[0:24:35.4] DB: Well I was thinking it’s funny because now we’re going to reverse, right? I said you were the tech guru and maybe because Tammy has spent so much time in the technology and I am just going to take this opportunity to give her a compliment has become wonderfully proficient with all of these different applications and from WordPress to Blueberry and I don’t even know if I pronounced it correctly and the editing software that I don’t think she realizes.
Or she is not giving herself enough credit in terms of the learning curve because just to be personal you have a philosopher and a woman studies professor. We are not trained to do this. She’s trained in a totally different way, I am trained with data as a political scientists and women’s studies and we both jumped in and I think of this way it was probably and you could piggyback if you want Tammy, it is probably a good thing that we didn’t know ahead of time.
[0:25:40.2] TN: Probably.
[0:25:40.9] DB: Exactly.
[0:25:41.3] TN: We would have said it was too hard.
[0:25:43.3] DB: Exactly, yeah I would have. I would have, if somebody had told me all of the steps of uploading and editing and I am still not proficient at editing software. Editing is a really big deal and for instance, we have music and we have wonderful music in the podcast and I just attended a conference where another group who also they’re doing podcast on parenting and we started emailing and they were like:
“Well we want to ask you this question, how did you get the music for your podcast? How did you all put the music in?” and so it sounds like a small thing but it was something that we thought off in the beginning and we walked through you know copyright, what kind of music, what kind of mute and I am going to toss it to you Tammy because you actually worked this out in terms of just music.
[0:26:42.3] TN: Well in this case we’re very lucky because we worked with students who created the music for us and they want to be known as Slay Emoji is what the term that they used but they created this music for us which was such a gift and so we were very lucky with that that they did it and they created it for this. So they made it particularly for intros and outros so thank you Arhan so.
[0:27:06.1] DB: Yeah but I mean I bring it up because it seems like a very simple part. It is something that is part of our podcast and we take it for granted, the podcast that have music and it wasn’t until I was asked this question that I really thought about, oh there is all these steps that we had to go through technically even from what kind of equipment we’re going to use and using the equipment properly which I still get armpit sweats when I have to record.
I am still getting used to the wavelength parts and what they mean and I remember when Tammy walked through with me on the editing software just how to dampen out background noise and I am still not proficient and I definitely don’t feel very confident when I am doing it and I think I have yet to actually produce and edit it. So Tammy have been doing most of the editing all of the editing because I am just speaking for myself.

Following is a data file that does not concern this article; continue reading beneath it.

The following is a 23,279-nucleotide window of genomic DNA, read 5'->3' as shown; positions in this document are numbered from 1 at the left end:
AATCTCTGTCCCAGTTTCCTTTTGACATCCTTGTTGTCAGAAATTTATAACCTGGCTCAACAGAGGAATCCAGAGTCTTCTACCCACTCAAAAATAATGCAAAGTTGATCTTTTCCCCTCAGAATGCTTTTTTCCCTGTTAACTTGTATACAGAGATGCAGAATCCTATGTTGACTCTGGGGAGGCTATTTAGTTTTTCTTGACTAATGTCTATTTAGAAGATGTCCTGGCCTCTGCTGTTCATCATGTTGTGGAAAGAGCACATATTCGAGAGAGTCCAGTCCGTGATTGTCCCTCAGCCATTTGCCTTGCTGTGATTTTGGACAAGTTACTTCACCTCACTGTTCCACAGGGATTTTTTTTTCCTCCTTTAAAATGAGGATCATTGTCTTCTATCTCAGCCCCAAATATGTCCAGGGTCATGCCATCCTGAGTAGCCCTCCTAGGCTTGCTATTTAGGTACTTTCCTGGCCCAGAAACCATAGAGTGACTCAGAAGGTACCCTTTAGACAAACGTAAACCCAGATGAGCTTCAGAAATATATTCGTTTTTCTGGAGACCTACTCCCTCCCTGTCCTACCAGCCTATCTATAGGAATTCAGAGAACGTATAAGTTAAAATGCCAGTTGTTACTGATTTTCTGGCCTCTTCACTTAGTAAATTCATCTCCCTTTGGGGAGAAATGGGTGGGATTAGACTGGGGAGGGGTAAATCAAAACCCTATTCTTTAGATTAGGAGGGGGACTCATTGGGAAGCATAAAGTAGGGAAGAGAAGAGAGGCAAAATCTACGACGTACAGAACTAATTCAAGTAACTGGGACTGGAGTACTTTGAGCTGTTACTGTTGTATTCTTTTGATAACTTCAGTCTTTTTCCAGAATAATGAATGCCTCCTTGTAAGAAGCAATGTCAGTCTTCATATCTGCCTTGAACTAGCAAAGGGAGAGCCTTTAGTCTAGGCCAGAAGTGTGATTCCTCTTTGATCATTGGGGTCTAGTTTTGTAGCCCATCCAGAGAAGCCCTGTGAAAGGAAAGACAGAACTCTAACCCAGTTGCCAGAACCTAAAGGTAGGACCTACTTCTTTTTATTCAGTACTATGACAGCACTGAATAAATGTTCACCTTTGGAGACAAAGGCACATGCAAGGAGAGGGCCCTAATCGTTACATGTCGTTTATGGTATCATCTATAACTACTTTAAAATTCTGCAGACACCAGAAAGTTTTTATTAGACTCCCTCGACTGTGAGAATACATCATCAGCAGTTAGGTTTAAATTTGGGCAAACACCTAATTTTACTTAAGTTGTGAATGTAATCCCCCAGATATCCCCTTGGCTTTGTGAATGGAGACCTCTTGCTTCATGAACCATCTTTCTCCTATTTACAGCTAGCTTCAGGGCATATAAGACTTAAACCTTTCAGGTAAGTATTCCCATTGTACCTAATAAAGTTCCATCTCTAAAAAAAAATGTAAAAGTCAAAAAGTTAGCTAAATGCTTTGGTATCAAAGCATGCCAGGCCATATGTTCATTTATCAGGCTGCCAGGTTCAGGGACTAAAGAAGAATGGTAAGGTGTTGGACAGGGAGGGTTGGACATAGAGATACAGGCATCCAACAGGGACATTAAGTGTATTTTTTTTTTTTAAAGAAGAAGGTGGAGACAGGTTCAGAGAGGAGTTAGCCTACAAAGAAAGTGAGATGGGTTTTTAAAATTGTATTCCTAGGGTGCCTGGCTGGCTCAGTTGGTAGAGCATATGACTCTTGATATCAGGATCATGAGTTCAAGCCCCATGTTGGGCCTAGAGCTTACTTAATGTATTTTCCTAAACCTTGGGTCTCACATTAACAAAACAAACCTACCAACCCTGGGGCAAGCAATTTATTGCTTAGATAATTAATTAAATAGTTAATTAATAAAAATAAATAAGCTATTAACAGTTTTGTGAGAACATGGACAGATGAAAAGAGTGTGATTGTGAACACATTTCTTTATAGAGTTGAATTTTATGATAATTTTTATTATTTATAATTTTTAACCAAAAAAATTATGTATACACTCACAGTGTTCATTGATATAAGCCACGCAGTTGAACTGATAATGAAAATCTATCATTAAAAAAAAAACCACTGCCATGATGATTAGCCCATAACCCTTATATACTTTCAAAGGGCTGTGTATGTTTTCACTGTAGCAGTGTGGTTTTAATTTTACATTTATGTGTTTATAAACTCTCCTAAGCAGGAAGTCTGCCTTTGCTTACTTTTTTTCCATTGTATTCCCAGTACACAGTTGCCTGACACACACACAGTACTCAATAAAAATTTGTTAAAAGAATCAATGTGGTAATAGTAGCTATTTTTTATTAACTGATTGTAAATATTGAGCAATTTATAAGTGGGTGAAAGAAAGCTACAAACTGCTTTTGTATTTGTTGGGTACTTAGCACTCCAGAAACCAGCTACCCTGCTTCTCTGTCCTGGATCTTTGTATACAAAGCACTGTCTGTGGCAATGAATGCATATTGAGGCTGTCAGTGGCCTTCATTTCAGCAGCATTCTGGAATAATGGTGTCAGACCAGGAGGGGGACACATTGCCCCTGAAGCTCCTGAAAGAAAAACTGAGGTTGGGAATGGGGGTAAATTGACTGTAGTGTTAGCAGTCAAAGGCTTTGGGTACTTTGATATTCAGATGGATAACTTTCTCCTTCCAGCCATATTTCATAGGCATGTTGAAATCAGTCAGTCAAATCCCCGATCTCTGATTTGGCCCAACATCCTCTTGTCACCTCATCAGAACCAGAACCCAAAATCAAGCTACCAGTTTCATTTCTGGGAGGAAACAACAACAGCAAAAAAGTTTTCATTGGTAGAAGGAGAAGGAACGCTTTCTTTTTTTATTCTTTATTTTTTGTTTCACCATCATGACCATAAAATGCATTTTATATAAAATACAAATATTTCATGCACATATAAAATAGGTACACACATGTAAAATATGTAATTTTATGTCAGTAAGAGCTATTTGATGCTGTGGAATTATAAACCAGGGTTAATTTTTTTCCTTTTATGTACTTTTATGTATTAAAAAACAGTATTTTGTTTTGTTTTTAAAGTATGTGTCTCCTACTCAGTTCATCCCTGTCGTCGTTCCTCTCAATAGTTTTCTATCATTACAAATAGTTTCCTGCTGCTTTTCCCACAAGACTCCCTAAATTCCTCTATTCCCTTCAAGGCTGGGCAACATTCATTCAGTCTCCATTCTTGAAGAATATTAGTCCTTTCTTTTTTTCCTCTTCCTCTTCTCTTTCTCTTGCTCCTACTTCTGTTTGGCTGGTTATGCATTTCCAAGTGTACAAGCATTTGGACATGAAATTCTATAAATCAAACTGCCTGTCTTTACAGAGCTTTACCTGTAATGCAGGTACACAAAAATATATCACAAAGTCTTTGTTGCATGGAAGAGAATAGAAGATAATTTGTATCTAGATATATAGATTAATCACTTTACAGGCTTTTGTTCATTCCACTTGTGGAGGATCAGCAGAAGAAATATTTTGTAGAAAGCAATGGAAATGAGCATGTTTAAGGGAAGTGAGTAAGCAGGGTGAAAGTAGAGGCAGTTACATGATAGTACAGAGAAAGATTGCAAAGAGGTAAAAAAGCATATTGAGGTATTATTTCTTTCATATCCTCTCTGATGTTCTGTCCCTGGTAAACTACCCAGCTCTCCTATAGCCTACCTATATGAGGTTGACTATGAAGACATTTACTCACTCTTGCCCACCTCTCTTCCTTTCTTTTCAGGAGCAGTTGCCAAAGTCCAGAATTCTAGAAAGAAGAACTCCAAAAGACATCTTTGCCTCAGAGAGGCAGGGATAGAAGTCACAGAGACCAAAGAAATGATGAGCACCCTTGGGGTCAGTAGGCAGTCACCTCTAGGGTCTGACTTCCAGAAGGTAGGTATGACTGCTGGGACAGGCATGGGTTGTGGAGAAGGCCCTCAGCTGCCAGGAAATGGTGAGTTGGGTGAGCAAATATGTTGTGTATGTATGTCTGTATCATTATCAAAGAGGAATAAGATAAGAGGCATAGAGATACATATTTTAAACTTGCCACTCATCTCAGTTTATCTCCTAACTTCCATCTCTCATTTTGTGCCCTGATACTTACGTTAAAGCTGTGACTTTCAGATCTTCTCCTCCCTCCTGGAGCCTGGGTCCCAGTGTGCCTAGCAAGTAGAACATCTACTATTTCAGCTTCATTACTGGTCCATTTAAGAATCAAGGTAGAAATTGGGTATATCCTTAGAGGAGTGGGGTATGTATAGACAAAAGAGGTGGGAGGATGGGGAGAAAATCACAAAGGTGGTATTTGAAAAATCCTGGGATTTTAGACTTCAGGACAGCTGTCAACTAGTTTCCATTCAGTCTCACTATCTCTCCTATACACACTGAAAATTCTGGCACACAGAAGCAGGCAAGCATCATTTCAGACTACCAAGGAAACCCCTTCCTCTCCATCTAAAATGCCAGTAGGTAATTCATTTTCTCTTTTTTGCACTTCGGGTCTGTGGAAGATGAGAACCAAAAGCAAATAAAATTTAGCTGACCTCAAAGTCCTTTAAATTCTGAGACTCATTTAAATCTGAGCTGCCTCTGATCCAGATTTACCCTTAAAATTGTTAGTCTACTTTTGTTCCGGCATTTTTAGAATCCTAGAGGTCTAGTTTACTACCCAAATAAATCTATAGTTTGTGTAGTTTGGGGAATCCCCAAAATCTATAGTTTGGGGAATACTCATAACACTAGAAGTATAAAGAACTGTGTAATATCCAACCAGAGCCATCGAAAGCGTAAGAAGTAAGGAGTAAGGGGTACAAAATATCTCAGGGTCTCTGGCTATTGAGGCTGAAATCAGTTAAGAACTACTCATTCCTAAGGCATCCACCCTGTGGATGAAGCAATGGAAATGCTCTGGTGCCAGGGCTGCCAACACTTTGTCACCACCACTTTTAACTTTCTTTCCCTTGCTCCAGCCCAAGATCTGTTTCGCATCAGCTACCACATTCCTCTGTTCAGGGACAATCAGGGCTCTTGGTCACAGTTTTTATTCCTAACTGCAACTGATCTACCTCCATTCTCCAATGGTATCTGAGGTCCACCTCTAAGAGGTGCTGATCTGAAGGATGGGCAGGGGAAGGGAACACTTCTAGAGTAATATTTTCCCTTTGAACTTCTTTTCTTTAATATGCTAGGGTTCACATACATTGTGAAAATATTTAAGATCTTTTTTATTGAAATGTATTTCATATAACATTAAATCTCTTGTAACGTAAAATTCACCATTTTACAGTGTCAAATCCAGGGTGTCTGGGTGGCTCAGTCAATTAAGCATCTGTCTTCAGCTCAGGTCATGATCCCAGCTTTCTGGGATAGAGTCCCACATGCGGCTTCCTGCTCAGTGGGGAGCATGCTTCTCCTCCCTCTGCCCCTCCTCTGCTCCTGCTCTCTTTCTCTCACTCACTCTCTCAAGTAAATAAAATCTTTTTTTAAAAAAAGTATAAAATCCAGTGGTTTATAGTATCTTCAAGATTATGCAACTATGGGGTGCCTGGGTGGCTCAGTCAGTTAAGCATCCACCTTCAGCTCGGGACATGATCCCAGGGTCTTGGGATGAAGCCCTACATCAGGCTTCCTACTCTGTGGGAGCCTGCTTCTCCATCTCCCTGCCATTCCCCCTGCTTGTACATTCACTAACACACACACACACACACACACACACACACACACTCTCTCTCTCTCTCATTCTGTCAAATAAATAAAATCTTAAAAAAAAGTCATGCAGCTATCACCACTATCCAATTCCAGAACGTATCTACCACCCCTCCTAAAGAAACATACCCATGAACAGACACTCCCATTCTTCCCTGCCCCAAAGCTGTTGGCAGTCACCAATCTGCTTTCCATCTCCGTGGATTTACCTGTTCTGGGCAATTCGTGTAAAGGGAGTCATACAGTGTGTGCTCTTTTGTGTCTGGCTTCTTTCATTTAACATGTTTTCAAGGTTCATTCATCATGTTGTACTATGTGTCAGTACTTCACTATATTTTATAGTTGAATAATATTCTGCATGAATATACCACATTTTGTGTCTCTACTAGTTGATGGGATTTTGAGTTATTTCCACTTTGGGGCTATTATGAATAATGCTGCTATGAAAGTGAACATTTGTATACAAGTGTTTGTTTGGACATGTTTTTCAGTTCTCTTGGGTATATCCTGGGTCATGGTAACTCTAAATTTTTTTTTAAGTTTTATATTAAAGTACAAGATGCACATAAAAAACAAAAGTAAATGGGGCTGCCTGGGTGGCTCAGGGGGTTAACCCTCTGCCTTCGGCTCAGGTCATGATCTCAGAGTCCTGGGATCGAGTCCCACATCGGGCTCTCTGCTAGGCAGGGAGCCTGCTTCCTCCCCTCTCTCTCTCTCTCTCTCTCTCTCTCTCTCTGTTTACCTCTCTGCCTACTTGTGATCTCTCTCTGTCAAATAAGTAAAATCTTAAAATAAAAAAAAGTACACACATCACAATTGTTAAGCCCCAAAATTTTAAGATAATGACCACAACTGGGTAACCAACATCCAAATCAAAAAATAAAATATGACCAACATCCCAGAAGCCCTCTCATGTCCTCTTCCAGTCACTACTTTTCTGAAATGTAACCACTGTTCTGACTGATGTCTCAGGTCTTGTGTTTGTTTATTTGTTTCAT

I am still trying to feel confident in that way. If you ask me to do an interview, if you ask me to run a workshop even if you ask me to write something I’m like, “Yes I am very confident in it” but editing and wavelength parts and editing out background noise, it is a learning curve and I would say to anybody he was doing this to be gentle with yourselves and understand that this is unless you are professionally trained in doing this, it is a learning curve.
And it’s not going to sound, like Tammy said, it’s not going to sound like this American life or the podcast that you might be used to listening to but it doesn’t mean it’s less worthwhile.
[0:28:51.8] MP: Yeah, I think that is fantastic advice for everyone. I mean as someone who produces podcast professionally, you know, having highest quality sound is important to my clients but you know I have always said, good content will go a lot further than good quality. You know there are certain minimums of quality that you need to meet in order for people not to leave a podcast but no one is subscribing to a podcast because they’re like, “Wow those are some really good sounding mics.”
If the content is irrelevant or if the topic isn’t relevant or the value being provided isn’t there. You know you can have the best studio in the world but no one is going to care but you know I think that’s great advice.
[0:29:35.0] TN: Yeah and I think just to piggyback on that, you need to just start. Don’t let the perfect be the enemy of the good. It is not going to be just the way you wish it would be but that is how you keep getting better and you learn and we are still trying to figure out so many things and we really just feel like, I feel like I’m at the beginning and learning all of this and Dionne’s being modest. There is so many aspects of this that the interview questions.
I mean everything like there’s no way we could have done this without her amazing insight but that would be my advice is get started. Don’t hold off until you feel ready because you will never feel ready. There are too many different pieces to master I think.